The Wikipedia entry for kamikaze says flatly that it was not the Japanese term:
The Japanese themselves did not use the word Kamikaze to refer to these World War II attacks. The official Japanese term was tokubetsu kōgeki tai (特別攻撃隊 “Special Attack Units”). The word Shinpū (also meaning “divine wind”; just another reading of the same kanji for kamikaze) was also used informally for suicide units. U.S. translators erroneously used the Japanese word Kamikaze, which has a similar original meaning of “divine wind” (see Kamikaze typhoon).
Later it explains that “The word kamikaze originated as the name of major typhoons in 1274 and 1281, which dispersed Mongolian invasion fleets,” which I had known. But the business about the two readings (compare hara-kiri/seppuku) intrigued me. Unfortunately, when I investigated further, things got murky; this site says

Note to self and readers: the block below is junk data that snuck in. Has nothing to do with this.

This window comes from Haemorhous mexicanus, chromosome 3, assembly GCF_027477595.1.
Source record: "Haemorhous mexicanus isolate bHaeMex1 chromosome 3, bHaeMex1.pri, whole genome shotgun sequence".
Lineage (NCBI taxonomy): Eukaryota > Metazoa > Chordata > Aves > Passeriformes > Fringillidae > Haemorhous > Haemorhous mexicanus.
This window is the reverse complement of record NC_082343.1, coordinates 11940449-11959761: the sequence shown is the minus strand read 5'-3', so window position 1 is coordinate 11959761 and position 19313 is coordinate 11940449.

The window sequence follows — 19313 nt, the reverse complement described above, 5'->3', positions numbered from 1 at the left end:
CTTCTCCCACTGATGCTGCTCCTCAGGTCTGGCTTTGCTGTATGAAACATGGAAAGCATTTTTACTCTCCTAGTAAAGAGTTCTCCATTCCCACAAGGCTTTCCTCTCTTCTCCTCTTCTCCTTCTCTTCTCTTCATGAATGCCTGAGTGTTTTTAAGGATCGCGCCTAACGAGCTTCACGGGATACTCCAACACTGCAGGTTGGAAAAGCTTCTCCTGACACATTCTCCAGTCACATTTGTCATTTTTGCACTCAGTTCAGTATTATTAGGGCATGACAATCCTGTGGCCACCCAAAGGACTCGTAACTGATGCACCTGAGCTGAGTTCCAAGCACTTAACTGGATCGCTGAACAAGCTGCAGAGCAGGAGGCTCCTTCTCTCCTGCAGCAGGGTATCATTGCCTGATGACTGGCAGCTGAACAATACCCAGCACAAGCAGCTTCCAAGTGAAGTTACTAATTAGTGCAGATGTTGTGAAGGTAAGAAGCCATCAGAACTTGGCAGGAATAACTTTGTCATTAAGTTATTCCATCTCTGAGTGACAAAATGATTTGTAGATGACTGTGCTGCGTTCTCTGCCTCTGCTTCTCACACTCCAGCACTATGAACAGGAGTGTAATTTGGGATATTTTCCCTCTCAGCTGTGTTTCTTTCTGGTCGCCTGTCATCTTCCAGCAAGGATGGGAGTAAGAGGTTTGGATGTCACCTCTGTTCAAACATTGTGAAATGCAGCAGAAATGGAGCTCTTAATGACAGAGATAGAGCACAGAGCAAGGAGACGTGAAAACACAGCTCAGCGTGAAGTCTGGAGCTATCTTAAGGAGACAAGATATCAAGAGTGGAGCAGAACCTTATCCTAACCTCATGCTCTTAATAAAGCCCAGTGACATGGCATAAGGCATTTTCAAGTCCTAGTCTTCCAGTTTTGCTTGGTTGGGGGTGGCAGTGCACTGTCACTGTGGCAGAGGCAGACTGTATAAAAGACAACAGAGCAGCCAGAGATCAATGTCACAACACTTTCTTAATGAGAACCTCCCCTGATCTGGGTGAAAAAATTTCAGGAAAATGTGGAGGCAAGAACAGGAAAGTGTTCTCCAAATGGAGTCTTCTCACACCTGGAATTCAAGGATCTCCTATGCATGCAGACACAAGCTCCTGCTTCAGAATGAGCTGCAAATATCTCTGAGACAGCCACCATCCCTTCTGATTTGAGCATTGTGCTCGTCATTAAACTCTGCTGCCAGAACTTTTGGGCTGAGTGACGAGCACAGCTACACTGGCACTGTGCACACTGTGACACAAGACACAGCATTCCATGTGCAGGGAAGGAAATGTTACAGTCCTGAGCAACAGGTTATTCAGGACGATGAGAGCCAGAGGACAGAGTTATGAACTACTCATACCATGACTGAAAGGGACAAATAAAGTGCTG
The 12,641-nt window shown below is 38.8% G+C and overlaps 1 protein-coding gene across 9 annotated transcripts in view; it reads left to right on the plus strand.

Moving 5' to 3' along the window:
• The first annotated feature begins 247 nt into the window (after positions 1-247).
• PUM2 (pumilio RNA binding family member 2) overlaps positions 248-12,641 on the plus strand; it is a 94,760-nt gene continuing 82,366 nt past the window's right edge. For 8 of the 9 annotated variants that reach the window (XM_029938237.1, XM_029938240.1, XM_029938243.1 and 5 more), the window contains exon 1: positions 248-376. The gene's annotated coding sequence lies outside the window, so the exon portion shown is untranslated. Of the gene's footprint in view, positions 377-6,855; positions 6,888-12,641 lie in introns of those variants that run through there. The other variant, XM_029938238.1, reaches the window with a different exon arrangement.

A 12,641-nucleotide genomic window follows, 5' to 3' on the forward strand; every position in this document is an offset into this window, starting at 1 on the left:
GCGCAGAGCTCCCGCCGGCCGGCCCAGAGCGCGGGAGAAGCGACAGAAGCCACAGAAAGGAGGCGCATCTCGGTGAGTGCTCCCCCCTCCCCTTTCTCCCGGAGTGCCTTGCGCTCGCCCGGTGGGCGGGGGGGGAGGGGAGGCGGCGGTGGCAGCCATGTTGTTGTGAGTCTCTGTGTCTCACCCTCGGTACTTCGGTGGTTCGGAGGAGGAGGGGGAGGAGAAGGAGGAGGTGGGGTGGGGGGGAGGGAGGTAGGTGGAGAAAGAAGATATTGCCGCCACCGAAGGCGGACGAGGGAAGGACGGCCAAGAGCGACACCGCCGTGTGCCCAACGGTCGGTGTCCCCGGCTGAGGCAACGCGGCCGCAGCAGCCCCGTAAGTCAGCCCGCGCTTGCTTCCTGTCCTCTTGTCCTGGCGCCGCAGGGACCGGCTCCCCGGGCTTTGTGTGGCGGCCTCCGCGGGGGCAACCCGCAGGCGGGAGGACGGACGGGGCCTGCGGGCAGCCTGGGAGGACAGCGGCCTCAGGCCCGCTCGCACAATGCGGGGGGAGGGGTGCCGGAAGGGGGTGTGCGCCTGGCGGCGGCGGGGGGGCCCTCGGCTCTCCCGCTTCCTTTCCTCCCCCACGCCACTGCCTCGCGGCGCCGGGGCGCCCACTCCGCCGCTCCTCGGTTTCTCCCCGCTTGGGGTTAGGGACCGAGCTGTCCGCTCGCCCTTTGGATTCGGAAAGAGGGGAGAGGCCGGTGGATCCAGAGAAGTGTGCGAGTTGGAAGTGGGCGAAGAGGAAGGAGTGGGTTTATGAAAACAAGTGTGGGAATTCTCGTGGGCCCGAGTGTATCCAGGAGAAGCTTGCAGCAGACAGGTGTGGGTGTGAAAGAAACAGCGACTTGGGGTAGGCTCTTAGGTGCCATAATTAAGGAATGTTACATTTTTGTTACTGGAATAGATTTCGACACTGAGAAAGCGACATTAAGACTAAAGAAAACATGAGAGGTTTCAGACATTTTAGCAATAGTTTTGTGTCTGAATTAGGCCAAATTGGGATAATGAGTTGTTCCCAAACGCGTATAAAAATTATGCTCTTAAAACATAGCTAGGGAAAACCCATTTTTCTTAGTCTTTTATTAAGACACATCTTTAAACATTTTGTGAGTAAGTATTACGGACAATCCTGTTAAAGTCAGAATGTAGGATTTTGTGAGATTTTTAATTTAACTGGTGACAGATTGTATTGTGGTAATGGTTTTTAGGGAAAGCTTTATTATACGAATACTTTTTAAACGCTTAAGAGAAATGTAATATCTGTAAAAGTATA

The two Japanese characters (kanji) for “kamikaze” (meaning “divine wind”) can be read in two ways: “kamikaze” or “shinpu.” Nagatsuka speculates that nisei (second-generation Japanese-Americans) in the U.S. military were the first to use the pronunciation “kamikaze” to describe the special attack suicide squads because “they did not know how to read Japanese correctly and so pronounced the two Japanese characters for Divine Wind in a more vernacular way [kamikaze]” (p. 142). He cites no support for such an assertion. Although Shinpu was the official name given to the first unit formed in the Philippines in October 1944, people in Japan both during and after the war frequently read the two kanji as “kamikaze.”
I added a  tag, but being too impatient to wait for some Wikipedian to notice and respond, I thought I’d ask you all: anybody know whether ordinary Japanese used the term kamikaze during the war or whether it was imported from ignorant Yanks afterwards?